When Vero Beach resident Dominick LaCavalla was told last winter at the hospital that he had two weeks to live unless he immediately started dialysis, his first thought was of his son who he hadn’t seen in four years, Dominick III, and how much he wished he could visit him. But Dominick Senior knew that was not a reality since neither he nor his son, who has advanced Multiple Sclerosis and lives in Colorado, was healthy enough to fly.
That thought, combined with an aversion to dialysis, and LaCavalla left the hospital thinking he wasn’t long for this world. He was wrong. Thankfully, before he left the hospital, a social worker arranged for VNA to begin hospice care at his home and his “two weeks left to live” has extended indefinitely.
Dominick attributes his much-improved health to the care provided by Jacquelyn Ruiz, his VNA hospice counselor, and Elise Todd, his VNA nurse. “We’ve become friends. It’s kind of like a little family, and I’m very appreciative of it, because other than that, there’s nobody here,” he says.
Although incredibly grateful, Dominick still wished for a visit with his son and mentioned it to Jacquelyn. “I thought it was just talk,” says the 78-year-old.
But behind the scenes, Jacqueline began making his dream come true through Project Wish, a VNA Foundation program that grants end-of-life wishes for hospice patients. “End of life can be sometimes be socially, physically and spiritually limiting. Project Wish aims to work around these limitations…and curate the best possible experience we can,” says Sara Bumgarner, Volunteer Services Manager for VNA.
Eventually, Jacqueline divulged the plan to Dominick. “I was dumbfounded,” he says.
Jacqueline was moved too. “I also felt very emotional for him as I knew how much this would mean to him,” she says.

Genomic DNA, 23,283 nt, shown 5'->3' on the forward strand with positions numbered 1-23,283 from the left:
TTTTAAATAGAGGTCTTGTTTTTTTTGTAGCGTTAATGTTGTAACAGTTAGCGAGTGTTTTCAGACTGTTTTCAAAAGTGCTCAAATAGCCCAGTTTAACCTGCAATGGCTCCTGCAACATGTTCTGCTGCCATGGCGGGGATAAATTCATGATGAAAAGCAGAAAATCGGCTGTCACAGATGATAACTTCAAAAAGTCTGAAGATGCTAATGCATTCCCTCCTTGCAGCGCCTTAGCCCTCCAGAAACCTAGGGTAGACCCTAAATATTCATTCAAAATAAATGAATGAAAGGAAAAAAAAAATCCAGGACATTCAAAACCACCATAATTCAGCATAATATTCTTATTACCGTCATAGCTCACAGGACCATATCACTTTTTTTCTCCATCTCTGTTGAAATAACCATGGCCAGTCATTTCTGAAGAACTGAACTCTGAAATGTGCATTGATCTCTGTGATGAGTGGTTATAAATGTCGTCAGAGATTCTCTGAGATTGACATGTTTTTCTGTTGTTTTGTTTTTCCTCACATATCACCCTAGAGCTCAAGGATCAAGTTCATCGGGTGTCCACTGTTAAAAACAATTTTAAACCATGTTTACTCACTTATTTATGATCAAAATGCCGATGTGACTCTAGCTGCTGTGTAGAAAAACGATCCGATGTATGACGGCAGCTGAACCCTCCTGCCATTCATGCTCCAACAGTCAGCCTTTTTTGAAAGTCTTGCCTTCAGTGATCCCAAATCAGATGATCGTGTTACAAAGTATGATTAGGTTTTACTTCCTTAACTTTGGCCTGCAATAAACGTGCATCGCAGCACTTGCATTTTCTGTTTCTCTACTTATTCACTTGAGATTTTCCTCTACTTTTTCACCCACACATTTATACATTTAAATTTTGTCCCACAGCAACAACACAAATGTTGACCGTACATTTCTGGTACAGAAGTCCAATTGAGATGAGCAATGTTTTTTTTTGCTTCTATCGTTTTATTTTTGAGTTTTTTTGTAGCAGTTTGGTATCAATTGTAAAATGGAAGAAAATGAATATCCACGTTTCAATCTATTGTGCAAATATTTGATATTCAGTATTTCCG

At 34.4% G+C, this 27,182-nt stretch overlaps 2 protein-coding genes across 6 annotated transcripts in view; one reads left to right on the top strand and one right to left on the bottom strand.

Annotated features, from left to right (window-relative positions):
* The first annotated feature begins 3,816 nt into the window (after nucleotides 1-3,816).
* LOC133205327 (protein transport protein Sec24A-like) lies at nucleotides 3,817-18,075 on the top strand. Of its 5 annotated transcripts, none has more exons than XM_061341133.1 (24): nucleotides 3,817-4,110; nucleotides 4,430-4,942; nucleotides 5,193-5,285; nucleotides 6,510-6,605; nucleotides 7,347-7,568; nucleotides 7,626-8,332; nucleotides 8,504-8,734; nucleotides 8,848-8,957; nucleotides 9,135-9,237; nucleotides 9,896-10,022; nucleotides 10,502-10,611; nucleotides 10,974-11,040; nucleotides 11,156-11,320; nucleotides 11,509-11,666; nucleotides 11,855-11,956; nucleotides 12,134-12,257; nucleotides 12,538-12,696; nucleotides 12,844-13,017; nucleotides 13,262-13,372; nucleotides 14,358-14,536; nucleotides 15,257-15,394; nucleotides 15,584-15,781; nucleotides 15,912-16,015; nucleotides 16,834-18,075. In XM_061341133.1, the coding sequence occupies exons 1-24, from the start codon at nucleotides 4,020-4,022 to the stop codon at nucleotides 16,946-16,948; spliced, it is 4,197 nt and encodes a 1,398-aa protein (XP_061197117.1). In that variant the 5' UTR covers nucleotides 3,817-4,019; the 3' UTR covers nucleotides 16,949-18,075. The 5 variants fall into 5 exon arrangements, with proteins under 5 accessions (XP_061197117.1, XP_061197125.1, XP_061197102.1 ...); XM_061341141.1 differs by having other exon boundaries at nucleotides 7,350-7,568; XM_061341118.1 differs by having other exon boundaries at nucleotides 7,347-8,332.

As excited as Dominick was for the trip, he was also anxious because of his weakened state, yet he was determined to visit his son and says he put his faith in God – and in VNA. Someone from the organization drove him to the airport and another VNA employee, Volunteer Coordinator Kim Smith, pushed him in a wheelchair through voluminous Orlando International Airport. “Before I knew it, I was sitting on a plane. And when I arrived in Denver, there was someone who VNA arranged to pick me up,” says Dominick.
Joining Dominick and his son was his son’s girlfriend, Krys Allen, and the three of them hung out at home, with Kim Smith calling him daily to check-in. “We didn’t go any place or do anything but being together with my son and his girlfriend was wonderful,” says Dominick. And the week-long stay became even better when his 14-year-old grandson, Jacob, joined them after a camping trip. “Jacob’s always been whatever his age is going on 40, and a very smart kid,” says Dominick proudly.
Now back in Vero, Dominick continues to reflect on his trip, and how grateful he is. “I’m not sure how to say thank you, I couldn’t say it enough,” says Dominick humbly. “I never had anything happen to me like this before. Every time I think about it, I start to cry.”